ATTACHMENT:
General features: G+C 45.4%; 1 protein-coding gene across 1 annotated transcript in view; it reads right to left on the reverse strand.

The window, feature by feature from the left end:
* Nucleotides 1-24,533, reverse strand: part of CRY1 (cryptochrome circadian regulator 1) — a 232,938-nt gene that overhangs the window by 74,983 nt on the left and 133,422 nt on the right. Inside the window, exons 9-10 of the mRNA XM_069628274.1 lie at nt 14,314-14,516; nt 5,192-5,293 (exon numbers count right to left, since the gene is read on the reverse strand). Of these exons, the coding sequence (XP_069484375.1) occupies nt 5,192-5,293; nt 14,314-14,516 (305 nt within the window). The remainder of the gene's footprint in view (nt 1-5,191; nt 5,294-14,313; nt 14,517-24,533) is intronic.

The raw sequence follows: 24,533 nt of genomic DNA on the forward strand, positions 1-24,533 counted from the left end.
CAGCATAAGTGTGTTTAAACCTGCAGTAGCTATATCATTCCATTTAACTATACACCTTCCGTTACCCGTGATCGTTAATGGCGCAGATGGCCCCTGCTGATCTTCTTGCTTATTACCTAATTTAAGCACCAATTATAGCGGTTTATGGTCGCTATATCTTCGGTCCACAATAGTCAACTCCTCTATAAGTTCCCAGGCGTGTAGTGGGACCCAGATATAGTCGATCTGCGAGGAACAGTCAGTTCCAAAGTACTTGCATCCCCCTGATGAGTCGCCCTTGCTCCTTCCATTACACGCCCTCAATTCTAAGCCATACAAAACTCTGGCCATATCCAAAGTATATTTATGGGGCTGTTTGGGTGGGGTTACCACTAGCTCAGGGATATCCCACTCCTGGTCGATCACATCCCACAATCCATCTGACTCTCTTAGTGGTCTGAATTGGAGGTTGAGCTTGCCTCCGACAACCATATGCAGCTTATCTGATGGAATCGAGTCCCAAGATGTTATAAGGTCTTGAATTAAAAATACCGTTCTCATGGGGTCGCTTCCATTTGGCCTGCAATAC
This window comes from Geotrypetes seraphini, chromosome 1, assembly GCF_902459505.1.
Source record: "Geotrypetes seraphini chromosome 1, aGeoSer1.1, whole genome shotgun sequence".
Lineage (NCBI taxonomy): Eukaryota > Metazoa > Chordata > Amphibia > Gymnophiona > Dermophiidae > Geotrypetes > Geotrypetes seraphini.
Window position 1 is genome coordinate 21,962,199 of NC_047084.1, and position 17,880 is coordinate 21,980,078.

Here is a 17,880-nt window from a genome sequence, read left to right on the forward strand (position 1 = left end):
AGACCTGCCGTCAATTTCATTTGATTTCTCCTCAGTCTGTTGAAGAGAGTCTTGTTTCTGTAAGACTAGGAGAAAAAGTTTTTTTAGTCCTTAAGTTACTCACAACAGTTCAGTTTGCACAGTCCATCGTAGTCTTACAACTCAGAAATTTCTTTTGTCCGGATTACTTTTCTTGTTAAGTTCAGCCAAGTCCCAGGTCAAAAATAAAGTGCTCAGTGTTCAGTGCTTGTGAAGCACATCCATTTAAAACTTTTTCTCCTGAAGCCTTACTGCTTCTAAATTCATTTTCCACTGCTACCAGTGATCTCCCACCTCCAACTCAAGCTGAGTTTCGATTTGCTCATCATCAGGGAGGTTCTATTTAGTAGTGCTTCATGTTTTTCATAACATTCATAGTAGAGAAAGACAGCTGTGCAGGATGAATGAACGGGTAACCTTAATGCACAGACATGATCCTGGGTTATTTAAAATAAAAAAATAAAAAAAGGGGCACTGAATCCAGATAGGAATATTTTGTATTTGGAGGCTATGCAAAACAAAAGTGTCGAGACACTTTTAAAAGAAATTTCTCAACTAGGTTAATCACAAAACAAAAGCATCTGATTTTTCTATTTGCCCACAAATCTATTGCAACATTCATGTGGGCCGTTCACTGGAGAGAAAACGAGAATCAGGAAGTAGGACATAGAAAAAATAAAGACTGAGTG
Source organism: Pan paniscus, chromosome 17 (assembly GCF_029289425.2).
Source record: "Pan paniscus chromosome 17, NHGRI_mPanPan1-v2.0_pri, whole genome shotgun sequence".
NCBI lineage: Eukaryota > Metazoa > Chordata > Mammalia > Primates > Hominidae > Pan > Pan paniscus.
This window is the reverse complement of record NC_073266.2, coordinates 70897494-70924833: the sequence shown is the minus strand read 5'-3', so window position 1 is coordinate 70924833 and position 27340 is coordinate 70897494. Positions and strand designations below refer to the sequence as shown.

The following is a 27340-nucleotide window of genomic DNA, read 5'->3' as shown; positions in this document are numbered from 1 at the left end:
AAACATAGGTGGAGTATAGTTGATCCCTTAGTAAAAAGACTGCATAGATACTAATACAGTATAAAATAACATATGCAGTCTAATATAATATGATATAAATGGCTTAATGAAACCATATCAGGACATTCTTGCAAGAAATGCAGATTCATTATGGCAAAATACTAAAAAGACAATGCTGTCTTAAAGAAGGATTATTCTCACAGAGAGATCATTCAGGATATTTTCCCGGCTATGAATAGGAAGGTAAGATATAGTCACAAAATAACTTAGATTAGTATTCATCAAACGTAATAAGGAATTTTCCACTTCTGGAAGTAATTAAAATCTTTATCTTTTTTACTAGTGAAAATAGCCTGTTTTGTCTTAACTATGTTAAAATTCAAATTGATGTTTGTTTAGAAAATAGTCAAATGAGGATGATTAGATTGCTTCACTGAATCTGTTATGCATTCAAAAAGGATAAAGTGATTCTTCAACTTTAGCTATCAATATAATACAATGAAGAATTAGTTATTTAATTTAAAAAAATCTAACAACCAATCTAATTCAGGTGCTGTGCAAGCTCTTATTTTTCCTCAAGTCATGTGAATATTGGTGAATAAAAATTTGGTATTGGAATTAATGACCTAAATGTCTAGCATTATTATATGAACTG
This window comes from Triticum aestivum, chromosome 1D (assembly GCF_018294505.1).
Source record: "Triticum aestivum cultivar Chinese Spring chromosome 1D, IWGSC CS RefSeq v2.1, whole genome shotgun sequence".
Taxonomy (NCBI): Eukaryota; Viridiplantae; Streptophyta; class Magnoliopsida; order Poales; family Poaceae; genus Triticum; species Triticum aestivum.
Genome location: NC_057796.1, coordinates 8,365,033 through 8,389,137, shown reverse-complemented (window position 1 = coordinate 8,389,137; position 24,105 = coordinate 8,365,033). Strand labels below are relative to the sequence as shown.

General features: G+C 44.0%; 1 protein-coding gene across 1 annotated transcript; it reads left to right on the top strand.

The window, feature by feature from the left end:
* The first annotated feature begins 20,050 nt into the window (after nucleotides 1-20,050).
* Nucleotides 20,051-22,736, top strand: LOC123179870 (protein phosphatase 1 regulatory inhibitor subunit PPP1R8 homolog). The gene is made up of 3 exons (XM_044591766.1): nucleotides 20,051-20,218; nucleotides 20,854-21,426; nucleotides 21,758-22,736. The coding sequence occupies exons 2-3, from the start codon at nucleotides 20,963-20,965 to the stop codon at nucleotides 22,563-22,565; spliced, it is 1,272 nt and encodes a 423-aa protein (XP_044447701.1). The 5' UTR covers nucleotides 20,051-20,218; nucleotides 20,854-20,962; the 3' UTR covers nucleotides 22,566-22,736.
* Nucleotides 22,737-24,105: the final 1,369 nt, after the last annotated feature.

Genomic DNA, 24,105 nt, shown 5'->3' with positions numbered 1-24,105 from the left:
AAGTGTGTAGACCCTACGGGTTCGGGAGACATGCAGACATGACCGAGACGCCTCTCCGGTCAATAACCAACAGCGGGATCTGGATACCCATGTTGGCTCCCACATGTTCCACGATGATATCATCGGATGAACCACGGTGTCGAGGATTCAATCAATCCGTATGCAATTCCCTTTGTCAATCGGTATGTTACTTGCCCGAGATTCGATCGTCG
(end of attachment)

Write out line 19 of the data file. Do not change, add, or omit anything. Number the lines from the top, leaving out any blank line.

Source record: "Triticum aestivum cultivar Chinese Spring chromosome 1D, IWGSC CS RefSeq v2.1, whole genome shotgun sequence".